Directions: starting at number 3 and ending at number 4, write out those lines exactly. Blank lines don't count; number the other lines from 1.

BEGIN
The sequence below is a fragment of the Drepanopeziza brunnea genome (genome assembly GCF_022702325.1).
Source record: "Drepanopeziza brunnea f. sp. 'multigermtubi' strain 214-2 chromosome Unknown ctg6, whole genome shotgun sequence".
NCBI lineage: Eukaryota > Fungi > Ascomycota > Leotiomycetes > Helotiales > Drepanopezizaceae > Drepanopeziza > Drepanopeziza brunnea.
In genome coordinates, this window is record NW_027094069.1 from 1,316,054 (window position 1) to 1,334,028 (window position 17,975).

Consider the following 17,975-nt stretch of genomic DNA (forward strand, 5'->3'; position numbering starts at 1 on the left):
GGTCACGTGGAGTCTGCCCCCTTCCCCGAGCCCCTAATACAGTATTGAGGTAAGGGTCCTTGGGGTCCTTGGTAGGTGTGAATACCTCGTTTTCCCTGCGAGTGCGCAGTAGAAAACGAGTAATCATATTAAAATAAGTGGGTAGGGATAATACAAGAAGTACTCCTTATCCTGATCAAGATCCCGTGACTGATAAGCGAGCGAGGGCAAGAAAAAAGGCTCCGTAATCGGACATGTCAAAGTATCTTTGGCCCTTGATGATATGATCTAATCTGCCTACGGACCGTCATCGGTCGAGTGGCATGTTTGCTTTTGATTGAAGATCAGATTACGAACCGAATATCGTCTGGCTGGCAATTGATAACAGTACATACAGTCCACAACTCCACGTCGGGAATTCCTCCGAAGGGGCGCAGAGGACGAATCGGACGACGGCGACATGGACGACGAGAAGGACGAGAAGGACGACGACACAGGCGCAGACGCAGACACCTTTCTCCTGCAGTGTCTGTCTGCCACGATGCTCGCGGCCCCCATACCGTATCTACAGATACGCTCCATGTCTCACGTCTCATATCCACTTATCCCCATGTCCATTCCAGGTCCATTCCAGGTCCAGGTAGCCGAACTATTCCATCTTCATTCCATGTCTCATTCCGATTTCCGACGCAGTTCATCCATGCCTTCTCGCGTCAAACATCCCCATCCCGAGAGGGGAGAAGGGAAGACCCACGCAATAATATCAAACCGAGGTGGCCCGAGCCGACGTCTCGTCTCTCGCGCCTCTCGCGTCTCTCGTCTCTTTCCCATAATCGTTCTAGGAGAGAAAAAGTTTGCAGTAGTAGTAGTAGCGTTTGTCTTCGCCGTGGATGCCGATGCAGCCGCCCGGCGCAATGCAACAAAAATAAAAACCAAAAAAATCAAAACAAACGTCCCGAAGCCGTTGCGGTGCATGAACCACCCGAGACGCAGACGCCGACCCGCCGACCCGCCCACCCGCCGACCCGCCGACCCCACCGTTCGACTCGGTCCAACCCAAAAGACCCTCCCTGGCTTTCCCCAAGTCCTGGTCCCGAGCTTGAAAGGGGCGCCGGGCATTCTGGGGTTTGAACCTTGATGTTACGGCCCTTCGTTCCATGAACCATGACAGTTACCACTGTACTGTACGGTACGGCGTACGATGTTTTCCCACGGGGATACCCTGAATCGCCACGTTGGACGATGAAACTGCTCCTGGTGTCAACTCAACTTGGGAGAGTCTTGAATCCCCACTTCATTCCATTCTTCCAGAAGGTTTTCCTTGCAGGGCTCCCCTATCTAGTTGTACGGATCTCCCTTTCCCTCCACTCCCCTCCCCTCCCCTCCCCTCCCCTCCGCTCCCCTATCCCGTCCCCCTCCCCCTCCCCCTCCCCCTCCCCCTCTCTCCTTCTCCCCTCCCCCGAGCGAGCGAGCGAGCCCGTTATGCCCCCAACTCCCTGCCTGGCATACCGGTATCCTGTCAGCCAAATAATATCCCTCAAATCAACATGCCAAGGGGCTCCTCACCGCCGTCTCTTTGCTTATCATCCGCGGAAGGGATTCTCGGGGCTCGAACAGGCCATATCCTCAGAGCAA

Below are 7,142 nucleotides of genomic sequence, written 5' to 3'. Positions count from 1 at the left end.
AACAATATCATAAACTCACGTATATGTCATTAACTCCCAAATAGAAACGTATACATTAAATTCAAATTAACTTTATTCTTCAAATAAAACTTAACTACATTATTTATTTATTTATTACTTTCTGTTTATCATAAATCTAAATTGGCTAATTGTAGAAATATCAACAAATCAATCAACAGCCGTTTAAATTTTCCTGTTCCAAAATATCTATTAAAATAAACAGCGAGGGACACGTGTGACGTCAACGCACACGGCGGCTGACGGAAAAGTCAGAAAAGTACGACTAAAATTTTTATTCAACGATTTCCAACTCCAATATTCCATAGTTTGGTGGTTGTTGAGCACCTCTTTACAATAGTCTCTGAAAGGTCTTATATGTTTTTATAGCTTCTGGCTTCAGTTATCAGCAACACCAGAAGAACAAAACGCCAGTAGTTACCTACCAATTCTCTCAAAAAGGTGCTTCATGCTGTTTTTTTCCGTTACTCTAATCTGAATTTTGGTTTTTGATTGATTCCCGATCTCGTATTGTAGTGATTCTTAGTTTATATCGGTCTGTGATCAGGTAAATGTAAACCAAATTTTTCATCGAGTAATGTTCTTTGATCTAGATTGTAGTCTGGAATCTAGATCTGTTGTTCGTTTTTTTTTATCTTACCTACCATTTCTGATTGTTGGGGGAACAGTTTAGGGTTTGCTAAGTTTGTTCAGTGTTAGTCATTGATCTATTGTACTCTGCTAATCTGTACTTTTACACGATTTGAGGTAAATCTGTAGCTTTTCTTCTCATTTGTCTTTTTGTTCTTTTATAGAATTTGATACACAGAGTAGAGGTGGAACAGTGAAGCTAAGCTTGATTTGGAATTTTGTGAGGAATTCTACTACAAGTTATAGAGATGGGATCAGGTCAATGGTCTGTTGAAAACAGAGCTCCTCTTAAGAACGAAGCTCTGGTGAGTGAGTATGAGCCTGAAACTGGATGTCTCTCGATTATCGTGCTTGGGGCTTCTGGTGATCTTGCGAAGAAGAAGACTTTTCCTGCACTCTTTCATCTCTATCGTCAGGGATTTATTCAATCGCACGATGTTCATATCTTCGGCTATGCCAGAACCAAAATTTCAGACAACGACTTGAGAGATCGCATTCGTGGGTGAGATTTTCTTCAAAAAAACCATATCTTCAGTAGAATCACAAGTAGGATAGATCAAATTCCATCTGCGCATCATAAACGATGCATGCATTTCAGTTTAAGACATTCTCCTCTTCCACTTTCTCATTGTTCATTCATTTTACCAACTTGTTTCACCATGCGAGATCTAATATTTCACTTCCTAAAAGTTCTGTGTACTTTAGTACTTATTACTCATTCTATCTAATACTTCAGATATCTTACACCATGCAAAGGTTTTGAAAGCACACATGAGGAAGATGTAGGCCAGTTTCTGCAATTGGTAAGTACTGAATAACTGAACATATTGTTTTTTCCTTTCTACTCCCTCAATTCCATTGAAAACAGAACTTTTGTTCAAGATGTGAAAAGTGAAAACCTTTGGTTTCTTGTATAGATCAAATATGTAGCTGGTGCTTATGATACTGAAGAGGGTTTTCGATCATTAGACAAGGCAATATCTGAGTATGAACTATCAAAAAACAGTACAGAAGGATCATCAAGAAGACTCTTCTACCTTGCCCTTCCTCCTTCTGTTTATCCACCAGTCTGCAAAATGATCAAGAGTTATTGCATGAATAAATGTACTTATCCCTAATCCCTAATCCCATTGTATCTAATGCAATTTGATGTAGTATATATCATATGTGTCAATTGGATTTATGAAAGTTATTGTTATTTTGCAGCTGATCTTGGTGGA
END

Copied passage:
NCBI lineage: Eukaryota > Fungi > Ascomycota > Leotiomycetes > Helotiales > Drepanopezizaceae > Drepanopeziza > Drepanopeziza brunnea.
In genome coordinates, this window is record NW_027094069.1 from 1,316,054 (window position 1) to 1,334,028 (window position 17,975).